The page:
(Gen. David H. Petraeus, here on patrol in Mosul, Iraq in 2003 with Gen. Peter Schoomaker , earned a reputation for both leading from the front in the face of danger and relying on the creativity of his subordinates.)
A recent comment from a CEO had me flummoxed. He firmly stated: “I don’t want leaders, I want managers.” It wasn’t a view I had ever expected to hear from the CEO of a large software company.
I’ve thought much about this comment over several days and have landed on a perspective shedding light on this way of thinking. He wants people “just to execute” and not to discuss or challenge his vision. He sees his value as the authority leader with a well-behaved team of people who get things done. He’s made up his mind that having leaders among his subordinates is only going to mean trouble for him.
And at times, this type of leadership works well. But some circumstances require a different approach to leadership.
There is a myth that getting better at executing and improving operations is all that is needed to improve an organization. This is what the aforementioned CEO is focused on—having direct reports who are good at operational efficiency and effectiveness. This works, to a point, under the right circumstances.
However, it has not helped this CEO and his investors solve the many perennial challenges of the software industry. For example: how to grow internationally and geometrically without compromising the software; how to avoid becoming the next generation of legacy technology; and how to adapt to changing buyers’ habits without having to give up on years of investment in IP.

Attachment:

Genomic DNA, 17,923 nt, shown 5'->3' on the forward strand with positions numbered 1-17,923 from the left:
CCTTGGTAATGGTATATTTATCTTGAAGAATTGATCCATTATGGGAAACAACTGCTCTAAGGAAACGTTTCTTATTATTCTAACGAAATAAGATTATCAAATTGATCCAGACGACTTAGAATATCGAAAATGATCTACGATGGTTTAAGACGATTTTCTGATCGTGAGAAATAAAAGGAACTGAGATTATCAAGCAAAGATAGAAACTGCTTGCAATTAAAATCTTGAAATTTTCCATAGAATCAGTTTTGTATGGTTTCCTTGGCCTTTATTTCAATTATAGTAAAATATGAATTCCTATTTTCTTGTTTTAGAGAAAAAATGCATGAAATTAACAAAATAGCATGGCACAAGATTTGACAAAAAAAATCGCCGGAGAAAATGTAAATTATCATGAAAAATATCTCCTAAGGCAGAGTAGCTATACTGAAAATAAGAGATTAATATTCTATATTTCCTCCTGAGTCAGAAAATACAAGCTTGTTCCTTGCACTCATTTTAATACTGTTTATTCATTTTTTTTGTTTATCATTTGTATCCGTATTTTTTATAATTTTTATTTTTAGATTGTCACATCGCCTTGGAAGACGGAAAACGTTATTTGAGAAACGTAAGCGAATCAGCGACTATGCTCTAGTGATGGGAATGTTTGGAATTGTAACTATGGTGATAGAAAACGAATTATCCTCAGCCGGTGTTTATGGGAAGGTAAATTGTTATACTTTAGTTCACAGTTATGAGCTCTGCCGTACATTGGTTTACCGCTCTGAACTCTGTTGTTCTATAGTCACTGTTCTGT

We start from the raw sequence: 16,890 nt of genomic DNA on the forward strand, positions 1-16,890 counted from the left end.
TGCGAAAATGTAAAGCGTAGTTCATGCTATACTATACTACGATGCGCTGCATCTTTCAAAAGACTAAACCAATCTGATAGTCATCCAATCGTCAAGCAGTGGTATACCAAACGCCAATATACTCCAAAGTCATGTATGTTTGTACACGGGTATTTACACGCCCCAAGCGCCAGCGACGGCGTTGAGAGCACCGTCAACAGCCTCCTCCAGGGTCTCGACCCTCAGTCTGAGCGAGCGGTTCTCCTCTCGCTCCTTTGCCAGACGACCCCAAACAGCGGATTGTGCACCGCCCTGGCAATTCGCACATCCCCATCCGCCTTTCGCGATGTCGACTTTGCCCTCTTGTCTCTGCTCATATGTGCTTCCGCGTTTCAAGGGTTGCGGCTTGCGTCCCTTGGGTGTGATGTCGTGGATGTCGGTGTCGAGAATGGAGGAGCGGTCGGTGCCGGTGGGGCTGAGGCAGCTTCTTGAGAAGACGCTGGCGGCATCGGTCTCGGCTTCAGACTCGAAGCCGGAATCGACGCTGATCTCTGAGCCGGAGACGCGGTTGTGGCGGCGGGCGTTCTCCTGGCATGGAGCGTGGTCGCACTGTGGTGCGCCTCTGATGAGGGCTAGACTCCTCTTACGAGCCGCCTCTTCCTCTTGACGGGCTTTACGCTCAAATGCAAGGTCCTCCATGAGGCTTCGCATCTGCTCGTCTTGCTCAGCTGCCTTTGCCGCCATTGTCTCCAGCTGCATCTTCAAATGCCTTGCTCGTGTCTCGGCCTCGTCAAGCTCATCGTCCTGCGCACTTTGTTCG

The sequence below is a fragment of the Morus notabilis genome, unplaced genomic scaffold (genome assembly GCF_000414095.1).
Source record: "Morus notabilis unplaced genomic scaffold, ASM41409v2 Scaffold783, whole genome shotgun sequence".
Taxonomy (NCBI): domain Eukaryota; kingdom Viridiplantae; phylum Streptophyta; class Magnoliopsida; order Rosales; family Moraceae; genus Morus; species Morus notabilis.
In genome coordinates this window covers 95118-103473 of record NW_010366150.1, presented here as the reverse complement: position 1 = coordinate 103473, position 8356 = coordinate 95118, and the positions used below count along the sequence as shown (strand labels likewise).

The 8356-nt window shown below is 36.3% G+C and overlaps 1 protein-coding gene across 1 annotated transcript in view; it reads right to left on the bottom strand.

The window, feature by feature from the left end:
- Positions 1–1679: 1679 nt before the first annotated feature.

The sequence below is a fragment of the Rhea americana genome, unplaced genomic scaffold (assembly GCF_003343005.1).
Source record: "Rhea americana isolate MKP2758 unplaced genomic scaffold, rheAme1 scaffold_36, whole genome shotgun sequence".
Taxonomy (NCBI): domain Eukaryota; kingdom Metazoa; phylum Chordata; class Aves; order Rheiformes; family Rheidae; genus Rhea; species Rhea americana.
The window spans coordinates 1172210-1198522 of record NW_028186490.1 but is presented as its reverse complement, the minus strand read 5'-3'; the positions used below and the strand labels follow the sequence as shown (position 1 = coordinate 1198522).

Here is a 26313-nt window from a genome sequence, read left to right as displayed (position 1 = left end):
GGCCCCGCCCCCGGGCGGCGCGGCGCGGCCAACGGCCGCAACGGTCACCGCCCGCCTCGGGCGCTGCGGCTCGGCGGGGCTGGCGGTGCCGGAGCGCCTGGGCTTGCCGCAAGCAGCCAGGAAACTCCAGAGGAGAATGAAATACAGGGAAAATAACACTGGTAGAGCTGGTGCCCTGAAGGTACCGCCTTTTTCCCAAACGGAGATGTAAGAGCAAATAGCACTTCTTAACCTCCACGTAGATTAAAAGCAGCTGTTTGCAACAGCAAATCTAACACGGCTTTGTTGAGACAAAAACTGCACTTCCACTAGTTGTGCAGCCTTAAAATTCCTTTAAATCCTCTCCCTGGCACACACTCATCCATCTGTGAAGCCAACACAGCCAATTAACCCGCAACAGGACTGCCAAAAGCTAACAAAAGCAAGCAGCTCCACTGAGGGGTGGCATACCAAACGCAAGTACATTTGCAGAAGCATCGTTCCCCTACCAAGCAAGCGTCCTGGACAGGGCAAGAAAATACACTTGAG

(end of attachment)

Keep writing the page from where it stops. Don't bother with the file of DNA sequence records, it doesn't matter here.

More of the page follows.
Leading from the front—this CEO’s preference—can be an effective mode of leadership. However directing talented subordinates from behind is a legitimate alternative. To understand the power of this approach it is worth reflecting on Ronald Heifetz view of modern organizational challenges.
Technical vs. Adaptive Challenges
Heifetz introduced the concept of “technical” versus “adaptive” challenges. Technical challenges are those where the problem is easy to identify and the solution is known. To lose the Christmas weight you have gained, you know you need to eat less and move more. The solution is clear (if not necessarily easy) and it exists. We can use our technical knowledge to do complex things like build hospitals, fix computers and perform brain surgery.
Adaptive challenges are those that have not been solved or not even seen before. These include poverty, healthcare reform or endemic toxic cultural issues. Addressing adaptive challenges requires collaboration, new ways of thinking and usually systemic changes.
In addressing adaptive challenges, leadership does not try to impose a solution. Instead, the leader realizes that everyone has a valid perspective. Constructive dialogue is essential and the final solution has to be created by all the parties at the table. No one party coming to the table will have their solution adopted—rather the final solution is something that no one can actually see at the start of the process, but it emerges during the dialogue and learning phase of the process.
This is called adaptive learning because everyone needs to adapt their perspective to understand the others at the table better, to understand the situation better, and to help create a plausible solution.
To address the serious organizational challenges, we need leadership and not just authority. This is a challenge in itself as most executives have made it to that position of authority based on providing solutions. But the solutions to the adaptive challenges companies face are not in the executive suite but in the collective intelligence in the employees. To leverage this knowledge requires a different approach to leadership.
An effective and efficient management team is not sufficient for the challenges we face. We should consider stepping away from the front and an authoritarian style of leadership. We should embrace what Nelson Mandela knew to be true—that a leader can be a shepherd and lead from the back in service of leveraging the individual contributions from and synergies of the aggregate intelligence of the organization.
We do not need to know the solutions ourselves.